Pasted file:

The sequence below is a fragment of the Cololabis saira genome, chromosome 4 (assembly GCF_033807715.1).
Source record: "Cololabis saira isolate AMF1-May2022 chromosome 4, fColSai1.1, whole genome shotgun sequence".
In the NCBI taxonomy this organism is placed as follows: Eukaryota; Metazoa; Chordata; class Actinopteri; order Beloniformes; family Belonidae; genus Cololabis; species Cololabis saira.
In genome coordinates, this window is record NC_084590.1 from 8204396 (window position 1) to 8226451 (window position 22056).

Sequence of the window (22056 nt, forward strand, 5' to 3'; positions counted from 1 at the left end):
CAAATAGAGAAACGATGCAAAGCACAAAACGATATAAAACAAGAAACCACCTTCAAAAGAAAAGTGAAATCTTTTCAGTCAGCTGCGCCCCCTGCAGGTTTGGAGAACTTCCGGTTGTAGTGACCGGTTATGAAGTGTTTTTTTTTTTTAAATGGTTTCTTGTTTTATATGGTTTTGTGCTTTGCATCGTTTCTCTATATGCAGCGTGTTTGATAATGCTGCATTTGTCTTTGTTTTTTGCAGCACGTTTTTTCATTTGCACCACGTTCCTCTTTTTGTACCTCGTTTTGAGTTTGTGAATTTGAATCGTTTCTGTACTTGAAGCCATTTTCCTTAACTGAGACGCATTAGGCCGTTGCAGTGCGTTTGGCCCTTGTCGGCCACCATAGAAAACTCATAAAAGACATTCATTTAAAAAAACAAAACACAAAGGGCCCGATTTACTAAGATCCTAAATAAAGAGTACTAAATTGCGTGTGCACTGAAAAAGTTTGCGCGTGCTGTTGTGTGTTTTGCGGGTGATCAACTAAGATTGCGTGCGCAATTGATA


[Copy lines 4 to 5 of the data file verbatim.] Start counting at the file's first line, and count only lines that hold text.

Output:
In genome coordinates, this window is record NC_084590.1 from 8204396 (window position 1) to 8226451 (window position 22056).

Sequence of the window (22056 nt, forward strand, 5' to 3'; positions counted from 1 at the left end):